The circuit court's order was entered in 1962, pursuant to then effective Court Rule No 40 (1945). It was common to 2 pending suits for negligence; each suit having arisen out of collapse of the roof of a then under-construction new high school building. The criticized portion of such order is division 3. It reads:
"3. Defendants will further submit to plaintiff for inspection and copying purposes the following: statements made by any of their employees, following said collapse, including statements made to the defendant companies and their agents, servants and insurance carriers, pertaining to said roof collapse; all statements of witnesses obtained in connection with said accident; all reports made by defendants which includes diagrams, maps and photographs relating to said accident; production of all defendants' rules and instructions pertaining to the construction of said high school; and all plans, drawings and other data in connection with the construction of the high school in question."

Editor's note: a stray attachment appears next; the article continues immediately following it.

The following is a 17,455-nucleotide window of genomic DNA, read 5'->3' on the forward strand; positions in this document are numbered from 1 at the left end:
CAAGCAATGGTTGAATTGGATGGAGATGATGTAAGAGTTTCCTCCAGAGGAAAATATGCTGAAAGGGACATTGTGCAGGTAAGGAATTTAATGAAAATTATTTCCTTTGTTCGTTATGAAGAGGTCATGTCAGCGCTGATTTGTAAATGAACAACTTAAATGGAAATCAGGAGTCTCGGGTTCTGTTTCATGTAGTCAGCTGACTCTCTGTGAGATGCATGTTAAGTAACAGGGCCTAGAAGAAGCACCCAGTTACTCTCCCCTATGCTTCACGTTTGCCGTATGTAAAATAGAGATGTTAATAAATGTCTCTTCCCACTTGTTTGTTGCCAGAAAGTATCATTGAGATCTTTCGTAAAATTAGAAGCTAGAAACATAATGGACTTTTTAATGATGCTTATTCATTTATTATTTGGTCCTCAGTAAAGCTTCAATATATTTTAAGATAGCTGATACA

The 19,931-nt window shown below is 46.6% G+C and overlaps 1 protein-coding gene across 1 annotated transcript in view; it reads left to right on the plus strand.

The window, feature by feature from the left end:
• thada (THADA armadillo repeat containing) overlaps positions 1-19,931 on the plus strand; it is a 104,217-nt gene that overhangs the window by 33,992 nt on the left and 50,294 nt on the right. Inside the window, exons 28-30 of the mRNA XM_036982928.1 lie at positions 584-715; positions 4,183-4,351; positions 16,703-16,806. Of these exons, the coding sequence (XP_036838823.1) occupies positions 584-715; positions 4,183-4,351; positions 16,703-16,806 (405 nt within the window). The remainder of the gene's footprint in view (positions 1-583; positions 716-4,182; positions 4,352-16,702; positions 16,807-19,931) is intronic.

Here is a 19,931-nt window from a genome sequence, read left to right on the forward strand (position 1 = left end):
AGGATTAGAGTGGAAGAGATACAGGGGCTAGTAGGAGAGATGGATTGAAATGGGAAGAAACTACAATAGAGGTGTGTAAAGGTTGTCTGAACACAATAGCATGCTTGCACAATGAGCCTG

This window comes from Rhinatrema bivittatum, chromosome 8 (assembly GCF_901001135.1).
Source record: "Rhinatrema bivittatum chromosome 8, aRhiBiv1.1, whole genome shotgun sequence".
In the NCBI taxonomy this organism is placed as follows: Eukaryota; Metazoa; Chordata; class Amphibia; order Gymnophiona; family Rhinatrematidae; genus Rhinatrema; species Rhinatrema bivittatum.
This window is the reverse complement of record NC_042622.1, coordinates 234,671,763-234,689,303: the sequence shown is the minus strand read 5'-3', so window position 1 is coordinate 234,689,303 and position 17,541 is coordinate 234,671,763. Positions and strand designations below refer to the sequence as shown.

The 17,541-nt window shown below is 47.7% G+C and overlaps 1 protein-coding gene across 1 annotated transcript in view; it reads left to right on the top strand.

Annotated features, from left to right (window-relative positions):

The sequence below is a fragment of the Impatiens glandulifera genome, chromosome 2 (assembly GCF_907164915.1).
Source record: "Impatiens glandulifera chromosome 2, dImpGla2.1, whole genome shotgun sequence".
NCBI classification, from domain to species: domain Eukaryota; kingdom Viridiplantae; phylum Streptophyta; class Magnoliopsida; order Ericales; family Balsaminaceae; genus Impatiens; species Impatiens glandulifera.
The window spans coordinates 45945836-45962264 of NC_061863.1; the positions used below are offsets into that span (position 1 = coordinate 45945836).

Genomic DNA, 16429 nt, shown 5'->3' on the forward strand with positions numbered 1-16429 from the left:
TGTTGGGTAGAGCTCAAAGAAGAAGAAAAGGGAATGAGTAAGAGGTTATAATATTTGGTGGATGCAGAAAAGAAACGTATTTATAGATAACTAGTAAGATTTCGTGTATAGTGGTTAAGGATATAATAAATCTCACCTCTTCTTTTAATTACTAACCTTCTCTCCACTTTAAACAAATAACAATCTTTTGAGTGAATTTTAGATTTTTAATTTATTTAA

The showing made, in support of division 3 of the order for discovery, was not factually traversed by the sued defendants. It was and is claimed, with considerable vigor, that the discovery sought was "extremely broad and far more broad than was ever anticipated by the Michigan Court Rules." Key paragraph 5 of the petition for discovery reads: